Downward Mobility and the Great Recession


A team of researchers from the Department of Sociology at The Ohio State University, led by Steve Lopez, is studying how the Great Recession has affected the daily lives of individuals who involuntarily lost employment, experienced reduced hours or income, or changed fields since 2007.  

While statistical data documenting the impact of the Great Recession and slow economic recovery on employment, income, wealth, and housing are now readily available, little is known about how the Great Recession has qualitatively affected people’s daily lives.  

Through in-depth interviews with displaced workers, this project explores people’s (a) material responses, or practical adaptations to the actual or potential loss of income and wealth; (b) attitudinal responses, i.e., changing aspirations, beliefs, and attitudes in the face of a society-wide ratcheting-down of living standards; and (c) relational responses, or how people may be reconfiguring their relationships with others, including spouses, partners, children, extended family members and peers, as they try to adapt to economic dislocation and disruption.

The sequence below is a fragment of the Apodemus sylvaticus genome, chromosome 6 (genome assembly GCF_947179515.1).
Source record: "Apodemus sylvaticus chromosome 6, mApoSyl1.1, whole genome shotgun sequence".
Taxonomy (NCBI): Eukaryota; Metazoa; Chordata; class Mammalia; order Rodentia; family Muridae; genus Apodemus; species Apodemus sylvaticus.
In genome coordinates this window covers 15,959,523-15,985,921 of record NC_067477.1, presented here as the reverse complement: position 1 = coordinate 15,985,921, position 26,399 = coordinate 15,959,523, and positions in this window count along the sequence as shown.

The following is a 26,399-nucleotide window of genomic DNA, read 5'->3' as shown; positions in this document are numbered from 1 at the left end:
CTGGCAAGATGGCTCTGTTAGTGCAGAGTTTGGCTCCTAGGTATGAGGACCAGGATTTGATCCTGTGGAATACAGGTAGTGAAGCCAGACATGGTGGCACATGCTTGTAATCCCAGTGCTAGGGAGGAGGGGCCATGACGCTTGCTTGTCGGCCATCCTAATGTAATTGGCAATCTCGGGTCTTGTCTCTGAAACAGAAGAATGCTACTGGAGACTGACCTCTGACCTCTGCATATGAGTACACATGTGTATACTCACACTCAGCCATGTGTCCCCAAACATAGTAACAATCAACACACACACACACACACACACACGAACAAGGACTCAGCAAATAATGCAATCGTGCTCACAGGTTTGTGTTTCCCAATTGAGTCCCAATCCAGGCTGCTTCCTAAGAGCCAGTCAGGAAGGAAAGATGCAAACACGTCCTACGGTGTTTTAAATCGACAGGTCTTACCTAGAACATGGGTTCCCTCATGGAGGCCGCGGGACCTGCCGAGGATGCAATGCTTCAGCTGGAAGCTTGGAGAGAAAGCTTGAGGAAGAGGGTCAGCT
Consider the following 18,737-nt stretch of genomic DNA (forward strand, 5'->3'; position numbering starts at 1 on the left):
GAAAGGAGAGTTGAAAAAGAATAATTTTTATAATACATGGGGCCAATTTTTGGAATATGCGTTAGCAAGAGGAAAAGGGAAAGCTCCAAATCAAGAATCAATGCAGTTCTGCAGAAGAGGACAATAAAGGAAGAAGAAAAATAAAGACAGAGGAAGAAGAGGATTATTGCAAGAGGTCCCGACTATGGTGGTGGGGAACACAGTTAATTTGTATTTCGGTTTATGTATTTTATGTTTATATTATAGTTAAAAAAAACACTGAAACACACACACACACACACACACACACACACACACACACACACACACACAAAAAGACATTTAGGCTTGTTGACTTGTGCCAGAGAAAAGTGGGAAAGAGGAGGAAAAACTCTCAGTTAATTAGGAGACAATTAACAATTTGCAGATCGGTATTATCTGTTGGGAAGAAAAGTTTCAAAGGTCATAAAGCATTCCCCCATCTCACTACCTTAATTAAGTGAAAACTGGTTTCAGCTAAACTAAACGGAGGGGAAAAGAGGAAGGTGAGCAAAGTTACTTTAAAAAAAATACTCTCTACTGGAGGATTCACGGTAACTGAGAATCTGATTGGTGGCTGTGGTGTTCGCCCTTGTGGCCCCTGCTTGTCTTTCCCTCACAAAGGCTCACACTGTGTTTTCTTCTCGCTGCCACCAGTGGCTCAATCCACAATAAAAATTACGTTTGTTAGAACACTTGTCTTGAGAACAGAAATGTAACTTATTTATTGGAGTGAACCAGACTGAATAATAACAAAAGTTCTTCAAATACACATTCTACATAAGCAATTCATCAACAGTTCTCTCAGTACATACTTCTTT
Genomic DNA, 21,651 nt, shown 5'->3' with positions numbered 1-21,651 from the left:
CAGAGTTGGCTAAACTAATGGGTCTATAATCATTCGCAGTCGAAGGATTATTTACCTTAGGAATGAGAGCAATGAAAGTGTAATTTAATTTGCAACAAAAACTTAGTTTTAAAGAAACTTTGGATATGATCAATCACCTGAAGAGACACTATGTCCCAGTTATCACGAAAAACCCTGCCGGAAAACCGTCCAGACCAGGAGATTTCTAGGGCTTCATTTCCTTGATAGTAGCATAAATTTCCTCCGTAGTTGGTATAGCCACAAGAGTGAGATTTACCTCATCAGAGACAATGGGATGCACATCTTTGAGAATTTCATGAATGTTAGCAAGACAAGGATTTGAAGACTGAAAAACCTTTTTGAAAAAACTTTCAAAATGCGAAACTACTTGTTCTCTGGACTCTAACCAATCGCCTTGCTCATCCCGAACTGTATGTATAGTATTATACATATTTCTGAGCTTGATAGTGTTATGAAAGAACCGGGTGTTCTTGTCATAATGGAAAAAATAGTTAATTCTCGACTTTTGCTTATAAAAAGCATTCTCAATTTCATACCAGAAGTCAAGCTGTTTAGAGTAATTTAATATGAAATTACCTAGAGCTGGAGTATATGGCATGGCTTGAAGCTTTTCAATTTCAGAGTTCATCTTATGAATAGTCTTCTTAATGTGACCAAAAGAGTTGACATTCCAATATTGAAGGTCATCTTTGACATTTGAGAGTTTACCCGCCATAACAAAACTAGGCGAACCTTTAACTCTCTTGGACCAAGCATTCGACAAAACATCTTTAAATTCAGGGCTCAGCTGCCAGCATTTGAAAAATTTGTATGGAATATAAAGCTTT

For more information about the study, please contact Dr. Steven Lopez at or 614-292-8192. 

The project has been approved by Ohio State’s Institutional Review Board (Protocol No. Protocol No. 2012B0373).